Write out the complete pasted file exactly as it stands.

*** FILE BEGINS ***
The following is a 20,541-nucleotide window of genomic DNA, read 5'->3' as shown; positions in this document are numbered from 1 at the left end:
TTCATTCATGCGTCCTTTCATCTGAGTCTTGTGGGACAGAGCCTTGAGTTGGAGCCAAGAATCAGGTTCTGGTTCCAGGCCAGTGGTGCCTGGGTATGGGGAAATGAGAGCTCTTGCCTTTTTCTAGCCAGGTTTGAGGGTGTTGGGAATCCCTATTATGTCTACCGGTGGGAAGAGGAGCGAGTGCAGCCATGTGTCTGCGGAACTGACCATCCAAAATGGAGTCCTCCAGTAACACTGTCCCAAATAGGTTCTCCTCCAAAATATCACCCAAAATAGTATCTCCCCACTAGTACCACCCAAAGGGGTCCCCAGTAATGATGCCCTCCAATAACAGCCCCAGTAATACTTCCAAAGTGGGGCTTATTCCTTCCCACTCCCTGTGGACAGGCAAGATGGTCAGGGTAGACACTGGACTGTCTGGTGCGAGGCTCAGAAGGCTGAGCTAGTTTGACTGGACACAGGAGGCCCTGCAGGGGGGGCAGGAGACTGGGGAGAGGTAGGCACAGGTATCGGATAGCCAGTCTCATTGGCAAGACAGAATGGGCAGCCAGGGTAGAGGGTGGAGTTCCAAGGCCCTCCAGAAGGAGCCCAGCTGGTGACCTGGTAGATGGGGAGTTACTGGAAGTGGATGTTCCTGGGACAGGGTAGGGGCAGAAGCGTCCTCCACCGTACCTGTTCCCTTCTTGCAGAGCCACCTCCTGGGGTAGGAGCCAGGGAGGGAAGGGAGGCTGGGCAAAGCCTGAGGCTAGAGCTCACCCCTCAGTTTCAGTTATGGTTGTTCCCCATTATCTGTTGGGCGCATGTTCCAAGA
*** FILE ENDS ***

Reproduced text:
The following is a 20,541-nucleotide window of genomic DNA, read 5'->3' as shown; positions in this document are numbered from 1 at the left end:
TTCATTCATGCGTCCTTTCATCTGAGTCTTGTGGGACAGAGCCTTGAGTTGGAGCCAAGAATCAGGTTCTGGTTCCAGGCCAGTGGTGCCTGGGTATGGGGAAATGAGAGCTCTTGCCTTTTTCTAGCCAGGTTTGAGGGTGTTGGGAATCCCTATTATGTCTACCGGTGGGAAGAGGAGCGAGTGCAGCCATGTGTCTGCGGAACTGACCATCCAAAATGGAGTCCTCCAGTAACACTGTCCCAAATAGGTTCTCCTCCAAAATATCACCCAAAATAGTATCTCCCCACTAGTACCACCCAAAGGGGTCCCCAGTAATGATGCCCTCCAATAACAGCCCCAGTAATACTTCCAAAGTGGGGCTTATTCCTTCCCACTCCCTGTGGACAGGCAAGATGGTCAGGGTAGACACTGGACTGTCTGGTGCGAGGCTCAGAAGGCTGAGCTAGTTTGACTGGACACAGGAGGCCCTGCAGGGGGGGCAGGAGACTGGGGAGAGGTAGGCACAGGTATCGGATAGCCAGTCTCATTGGCAAGACAGAATGGGCAGCCAGGGTAGAGGGTGGAGTTCCAAGGCCCTCCAGAAGGAGCCCAGCTGGTGACCTGGTAGATGGGGAGTTACTGGAAGTGGATGTTCCTGGGACAGGGTAGGGGCAGAAGCGTCCTCCACCGTACCTGTTCCCTTCTTGCAGAGCCACCTCCTGGGGTAGGAGCCAGGGAGGGAAGGGAGGCTGGGCAAAGCCTGAGGCTAGAGCTCACCCCTCAGTTTCAGTTATGGTTGTTCCCCATTATCTGTTGGGCGCATGTTCCAAGA